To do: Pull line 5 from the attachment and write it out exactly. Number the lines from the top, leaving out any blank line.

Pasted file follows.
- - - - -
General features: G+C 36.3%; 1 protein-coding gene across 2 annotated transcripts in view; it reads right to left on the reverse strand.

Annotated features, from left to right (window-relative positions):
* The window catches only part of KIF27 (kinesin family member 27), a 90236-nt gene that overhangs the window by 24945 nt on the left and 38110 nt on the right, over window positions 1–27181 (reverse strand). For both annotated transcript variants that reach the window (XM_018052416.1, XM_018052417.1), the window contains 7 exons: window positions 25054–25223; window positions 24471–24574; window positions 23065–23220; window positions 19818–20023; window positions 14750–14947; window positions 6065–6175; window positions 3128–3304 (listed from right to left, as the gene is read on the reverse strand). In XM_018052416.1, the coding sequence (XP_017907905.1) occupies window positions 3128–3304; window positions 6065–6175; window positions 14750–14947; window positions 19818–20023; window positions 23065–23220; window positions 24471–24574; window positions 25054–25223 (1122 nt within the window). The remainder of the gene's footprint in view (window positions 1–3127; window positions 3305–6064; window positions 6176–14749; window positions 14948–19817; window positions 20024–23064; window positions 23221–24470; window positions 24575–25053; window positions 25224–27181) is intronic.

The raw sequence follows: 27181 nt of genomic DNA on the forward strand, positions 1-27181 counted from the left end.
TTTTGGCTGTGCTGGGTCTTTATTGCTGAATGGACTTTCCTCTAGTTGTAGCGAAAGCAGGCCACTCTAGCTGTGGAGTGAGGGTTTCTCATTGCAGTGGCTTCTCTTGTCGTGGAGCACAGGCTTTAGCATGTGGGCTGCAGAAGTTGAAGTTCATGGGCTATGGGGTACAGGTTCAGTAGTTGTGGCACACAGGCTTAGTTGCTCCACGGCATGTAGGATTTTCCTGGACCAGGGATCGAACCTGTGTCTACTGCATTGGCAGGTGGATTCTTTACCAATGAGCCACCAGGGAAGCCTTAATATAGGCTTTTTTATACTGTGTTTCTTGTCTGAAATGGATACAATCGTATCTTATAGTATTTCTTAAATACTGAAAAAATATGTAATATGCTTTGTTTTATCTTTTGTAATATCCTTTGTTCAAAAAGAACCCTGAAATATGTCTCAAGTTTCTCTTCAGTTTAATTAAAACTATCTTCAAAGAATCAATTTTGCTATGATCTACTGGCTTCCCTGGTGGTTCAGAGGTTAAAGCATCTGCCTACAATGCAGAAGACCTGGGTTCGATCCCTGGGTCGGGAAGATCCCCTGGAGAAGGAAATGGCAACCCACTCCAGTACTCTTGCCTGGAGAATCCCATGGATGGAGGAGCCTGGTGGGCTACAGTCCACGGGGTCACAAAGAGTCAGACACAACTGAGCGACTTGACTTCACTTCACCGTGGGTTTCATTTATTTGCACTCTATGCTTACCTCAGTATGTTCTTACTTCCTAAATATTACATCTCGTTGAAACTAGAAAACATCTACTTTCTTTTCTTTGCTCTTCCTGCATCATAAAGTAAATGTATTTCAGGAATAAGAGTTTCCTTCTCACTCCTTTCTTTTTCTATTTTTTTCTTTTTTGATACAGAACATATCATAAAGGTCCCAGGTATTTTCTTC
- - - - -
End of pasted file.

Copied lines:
TTTTGGCTGTGCTGGGTCTTTATTGCTGAATGGACTTTCCTCTAGTTGTAGCGAAAGCAGGCCACTCTAGCTGTGGAGTGAGGGTTTCTCATTGCAGTGGCTTCTCTTGTCGTGGAGCACAGGCTTTAGCATGTGGGCTGCAGAAGTTGAAGTTCATGGGCTATGGGGTACAGGTTCAGTAGTTGTGGCACACAGGCTTAGTTGCTCCACGGCATGTAGGATTTTCCTGGACCAGGGATCGAACCTGTGTCTACTGCATTGGCAGGTGGATTCTTTACCAATGAGCCACCAGGGAAGCCTTAATATAGGCTTTTTTATACTGTGTTTCTTGTCTGAAATGGATACAATCGTATCTTATAGTATTTCTTAAATACTGAAAAAATATGTAATATGCTTTGTTTTATCTTTTGTAATATCCTTTGTTCAAAAAGAACCCTGAAATATGTCTCAAGTTTCTCTTCAGTTTAATTAAAACTATCTTCAAAGAATCAATTTTGCTATGATCTACTGGCTTCCCTGGTGGTTCAGAGGTTAAAGCATCTGCCTACAATGCAGAAGACCTGGGTTCGATCCCTGGGTCGGGAAGATCCCCTGGAGAAGGAAATGGCAACCCACTCCAGTACTCTTGCCTGGAGAATCCCATGGATGGAGGAGCCTGGTGGGCTACAGTCCACGGGGTCACAAAGAGTCAGACACAACTGAGCGACTTGACTTCACTTCACCGTGGGTTTCATTTATTTGCACTCTATGCTTACCTCAGTATGTTCTTACTTCCTAAATATTACATCTCGTTGAAACTAGAAAACATCTACTTTCTTTTCTTTGCTCTTCCTGCATCATAAAGTAAATGTATTTCAGGAATAAGAGTTTCCTTCTCACTCCTTTCTTTTTCTATTTTTTTCTTTTTTGATACAGAACATATCATAAAGGTCCCAGGTATTTTCTTC